The New Parkway Theater is hosting its first “Oakland Week” from September 16th-22nd. Titles that are chosen for the series include films created by Oakland filmmakers, films that star Oakland actors, documentaries and stories that are set or shot in the town. As Oakland is a city known for its social justice spirit, many of the films that wee selected are on the political side, examining race, poverty, and other socioeconomic issues.

Fruitvale Station, which tells the story of Oscar Grant’s murder by the BART police, will screen several times throughout the week, and BlackOut for Human Rights will host a post-film discussion on Monday, September 19th. Waiting Room, which documents events in Highland Hospital’s under-resourced emergency room is also on the calendar. To round out the selection, there will also be screenings of cultural  films like East Side Sushi, which was a recent film festival favorite set entirely in Oakland. Plus lighter films like ’80s movie classic Big, starring Oakland-native Tom Hanks.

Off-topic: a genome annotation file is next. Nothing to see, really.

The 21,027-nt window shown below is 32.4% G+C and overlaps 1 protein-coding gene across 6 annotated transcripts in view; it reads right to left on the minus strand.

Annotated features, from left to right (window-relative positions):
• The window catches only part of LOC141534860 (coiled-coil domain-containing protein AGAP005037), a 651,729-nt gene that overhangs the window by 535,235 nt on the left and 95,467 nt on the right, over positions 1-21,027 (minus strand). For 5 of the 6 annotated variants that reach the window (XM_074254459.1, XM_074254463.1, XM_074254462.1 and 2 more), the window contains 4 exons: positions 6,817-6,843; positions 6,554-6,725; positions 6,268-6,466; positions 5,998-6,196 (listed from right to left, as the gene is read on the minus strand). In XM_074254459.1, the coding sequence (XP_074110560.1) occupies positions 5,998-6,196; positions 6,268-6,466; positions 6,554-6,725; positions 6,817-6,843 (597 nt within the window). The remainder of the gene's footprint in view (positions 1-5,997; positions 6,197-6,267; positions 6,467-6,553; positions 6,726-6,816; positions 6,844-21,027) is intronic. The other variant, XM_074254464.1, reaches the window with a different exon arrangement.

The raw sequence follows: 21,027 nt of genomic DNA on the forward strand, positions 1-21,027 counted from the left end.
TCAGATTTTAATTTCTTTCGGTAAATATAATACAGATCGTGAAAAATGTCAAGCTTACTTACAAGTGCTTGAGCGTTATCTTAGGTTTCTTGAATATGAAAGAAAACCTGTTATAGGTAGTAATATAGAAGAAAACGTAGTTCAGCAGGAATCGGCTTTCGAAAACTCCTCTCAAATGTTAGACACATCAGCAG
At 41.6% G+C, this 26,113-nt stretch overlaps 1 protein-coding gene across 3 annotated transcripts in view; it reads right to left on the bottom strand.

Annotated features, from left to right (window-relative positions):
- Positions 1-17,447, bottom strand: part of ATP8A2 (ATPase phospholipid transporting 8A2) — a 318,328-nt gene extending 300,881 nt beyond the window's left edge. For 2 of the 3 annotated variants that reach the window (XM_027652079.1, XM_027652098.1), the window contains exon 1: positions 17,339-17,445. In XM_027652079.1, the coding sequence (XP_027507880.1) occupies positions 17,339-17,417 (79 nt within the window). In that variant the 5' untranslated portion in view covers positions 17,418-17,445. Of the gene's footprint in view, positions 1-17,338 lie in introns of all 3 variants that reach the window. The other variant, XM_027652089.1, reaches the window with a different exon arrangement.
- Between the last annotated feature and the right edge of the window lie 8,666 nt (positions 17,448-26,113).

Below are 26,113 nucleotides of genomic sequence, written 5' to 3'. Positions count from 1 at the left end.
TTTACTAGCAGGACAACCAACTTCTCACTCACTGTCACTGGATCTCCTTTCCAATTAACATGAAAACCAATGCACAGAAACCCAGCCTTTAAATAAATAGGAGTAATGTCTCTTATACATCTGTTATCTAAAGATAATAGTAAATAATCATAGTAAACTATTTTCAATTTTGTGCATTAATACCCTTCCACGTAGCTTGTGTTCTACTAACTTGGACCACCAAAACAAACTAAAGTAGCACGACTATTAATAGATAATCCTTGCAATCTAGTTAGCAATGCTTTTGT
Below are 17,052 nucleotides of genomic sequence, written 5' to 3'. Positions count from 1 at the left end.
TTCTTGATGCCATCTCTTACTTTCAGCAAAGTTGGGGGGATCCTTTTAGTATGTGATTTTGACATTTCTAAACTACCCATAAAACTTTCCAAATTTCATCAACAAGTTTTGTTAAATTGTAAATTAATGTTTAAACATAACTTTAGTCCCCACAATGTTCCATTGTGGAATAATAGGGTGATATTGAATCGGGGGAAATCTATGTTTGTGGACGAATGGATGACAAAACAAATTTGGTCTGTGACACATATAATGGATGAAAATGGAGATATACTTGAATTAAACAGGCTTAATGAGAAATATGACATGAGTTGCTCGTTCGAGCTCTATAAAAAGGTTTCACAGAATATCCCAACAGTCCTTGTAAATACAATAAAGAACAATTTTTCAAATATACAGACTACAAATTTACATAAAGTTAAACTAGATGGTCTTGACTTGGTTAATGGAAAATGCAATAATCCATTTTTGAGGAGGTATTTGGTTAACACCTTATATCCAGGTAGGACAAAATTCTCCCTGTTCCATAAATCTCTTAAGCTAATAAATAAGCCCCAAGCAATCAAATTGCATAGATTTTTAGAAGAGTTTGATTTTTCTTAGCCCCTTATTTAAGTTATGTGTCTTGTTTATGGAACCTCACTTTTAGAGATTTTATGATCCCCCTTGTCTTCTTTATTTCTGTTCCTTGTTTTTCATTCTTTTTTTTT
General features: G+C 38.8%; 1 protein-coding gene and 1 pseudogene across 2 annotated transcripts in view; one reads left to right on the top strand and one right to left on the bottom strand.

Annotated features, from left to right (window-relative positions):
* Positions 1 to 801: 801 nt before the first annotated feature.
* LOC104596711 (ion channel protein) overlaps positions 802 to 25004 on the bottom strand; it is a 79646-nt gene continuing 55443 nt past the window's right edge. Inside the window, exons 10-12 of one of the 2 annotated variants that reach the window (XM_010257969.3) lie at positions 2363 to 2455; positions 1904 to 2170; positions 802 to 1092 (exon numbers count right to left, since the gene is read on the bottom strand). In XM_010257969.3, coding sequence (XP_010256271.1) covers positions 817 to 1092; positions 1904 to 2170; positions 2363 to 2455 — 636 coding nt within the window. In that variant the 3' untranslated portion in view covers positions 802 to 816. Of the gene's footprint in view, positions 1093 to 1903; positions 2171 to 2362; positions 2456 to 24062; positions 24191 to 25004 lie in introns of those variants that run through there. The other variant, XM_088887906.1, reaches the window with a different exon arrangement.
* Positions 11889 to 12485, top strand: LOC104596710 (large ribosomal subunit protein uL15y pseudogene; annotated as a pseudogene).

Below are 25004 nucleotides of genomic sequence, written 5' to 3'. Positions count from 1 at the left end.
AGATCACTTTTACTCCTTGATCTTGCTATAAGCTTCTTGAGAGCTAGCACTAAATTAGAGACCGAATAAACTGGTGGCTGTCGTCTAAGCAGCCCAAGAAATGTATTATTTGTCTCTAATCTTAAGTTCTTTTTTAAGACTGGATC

The New Parkway Theater identifies itself as somewhere within the gray area between “New Oakland” and historical Oakland and is seen by many as an important Oakland staple. The New Parkway Theater was founded in 2012, following the original Speakeasy Parkway Theater’s closure in 2009. J Moses Ceaser, owner of the New Parkway, led the grassroots community effort to fundraise and reopen the theater. The New Parkway has prided itself on being a place for the community and offers free community activities every weeknight and have made it a point to offer fresh, local food and craft beverage options on their menu.

Their general manager and Bay Area native Diane Tadano spoke about the need for an Oakland-centered series like this. “As gentrification and cultural change in Oakland have increased rapidly over the past few years. During these times of change, it’s important to showcase the diversity and beauty of Oakland and its residents. Oakland is resilient and we plan on being consciously committed to upholding the spirit of Oakland and maintaining a valuable connection to the community.”

Find the full list of films here.